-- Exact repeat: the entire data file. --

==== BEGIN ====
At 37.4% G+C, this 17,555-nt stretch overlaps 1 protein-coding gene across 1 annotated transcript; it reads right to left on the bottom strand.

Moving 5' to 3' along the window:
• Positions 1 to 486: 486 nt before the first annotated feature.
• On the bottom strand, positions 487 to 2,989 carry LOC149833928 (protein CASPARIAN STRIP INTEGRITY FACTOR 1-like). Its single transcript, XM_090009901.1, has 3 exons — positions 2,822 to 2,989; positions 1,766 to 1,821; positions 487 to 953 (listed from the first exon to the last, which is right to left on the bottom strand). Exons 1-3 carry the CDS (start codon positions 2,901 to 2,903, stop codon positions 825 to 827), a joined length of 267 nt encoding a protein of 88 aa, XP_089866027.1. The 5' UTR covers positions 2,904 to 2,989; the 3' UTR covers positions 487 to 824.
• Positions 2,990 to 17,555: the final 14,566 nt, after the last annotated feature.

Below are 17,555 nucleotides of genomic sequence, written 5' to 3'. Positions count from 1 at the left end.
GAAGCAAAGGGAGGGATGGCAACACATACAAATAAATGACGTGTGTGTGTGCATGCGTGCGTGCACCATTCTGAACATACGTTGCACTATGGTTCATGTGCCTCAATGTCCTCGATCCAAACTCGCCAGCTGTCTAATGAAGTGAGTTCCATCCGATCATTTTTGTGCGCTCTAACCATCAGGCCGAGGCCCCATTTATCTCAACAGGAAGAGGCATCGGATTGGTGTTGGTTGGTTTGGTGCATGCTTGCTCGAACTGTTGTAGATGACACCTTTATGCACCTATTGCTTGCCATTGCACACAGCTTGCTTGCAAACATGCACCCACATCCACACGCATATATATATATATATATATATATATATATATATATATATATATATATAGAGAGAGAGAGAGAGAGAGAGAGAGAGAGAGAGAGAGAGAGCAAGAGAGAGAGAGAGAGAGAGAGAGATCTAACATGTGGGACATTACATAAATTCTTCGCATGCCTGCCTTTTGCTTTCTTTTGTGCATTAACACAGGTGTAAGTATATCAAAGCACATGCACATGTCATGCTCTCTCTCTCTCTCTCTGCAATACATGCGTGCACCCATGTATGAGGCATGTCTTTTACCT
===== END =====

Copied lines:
At 37.4% G+C, this 17,555-nt stretch overlaps 1 protein-coding gene across 1 annotated transcript; it reads right to left on the bottom strand.

Moving 5' to 3' along the window:
• Positions 1 to 486: 486 nt before the first annotated feature.
• On the bottom strand, positions 487 to 2,989 carry LOC149833928 (protein CASPARIAN STRIP INTEGRITY FACTOR 1-like). Its single transcript, XM_090009901.1, has 3 exons — positions 2,822 to 2,989; positions 1,766 to 1,821; positions 487 to 953 (listed from the first exon to the last, which is right to left on the bottom strand). Exons 1-3 carry the CDS (start codon positions 2,901 to 2,903, stop codon positions 825 to 827), a joined length of 267 nt encoding a protein of 88 aa, XP_089866027.1. The 5' UTR covers positions 2,904 to 2,989; the 3' UTR covers positions 487 to 824.
• Positions 2,990 to 17,555: the final 14,566 nt, after the last annotated feature.

Below are 17,555 nucleotides of genomic sequence, written 5' to 3'. Positions count from 1 at the left end.
GAAGCAAAGGGAGGGATGGCAACACATACAAATAAATGACGTGTGTGTGTGCATGCGTGCGTGCACCATTCTGAACATACGTTGCACTATGGTTCATGTGCCTCAATGTCCTCGATCCAAACTCGCCAGCTGTCTAATGAAGTGAGTTCCATCCGATCATTTTTGTGCGCTCTAACCATCAGGCCGAGGCCCCATTTATCTCAACAGGAAGAGGCATCGGATTGGTGTTGGTTGGTTTGGTGCATGCTTGCTCGAACTGTTGTAGATGACACCTTTATGCACCTATTGCTTGCCATTGCACACAGCTTGCTTGCAAACATGCACCCACATCCACACGCATATATATATATATATATATATATATATATATATATATATATATATATAGAGAGAGAGAGAGAGAGAGAGAGAGAGAGAGAGAGAGAGAGCAAGAGAGAGAGAGAGAGAGAGAGAGATCTAACATGTGGGACATTACATAAATTCTTCGCATGCCTGCCTTTTGCTTTCTTTTGTGCATTAACACAGGTGTAAGTATATCAAAGCACATGCACATGTCATGCTCTCTCTCTCTCTCTCTGCAATACATGCGTGCACCCATGTATGAGGCATGTCTTTTACCT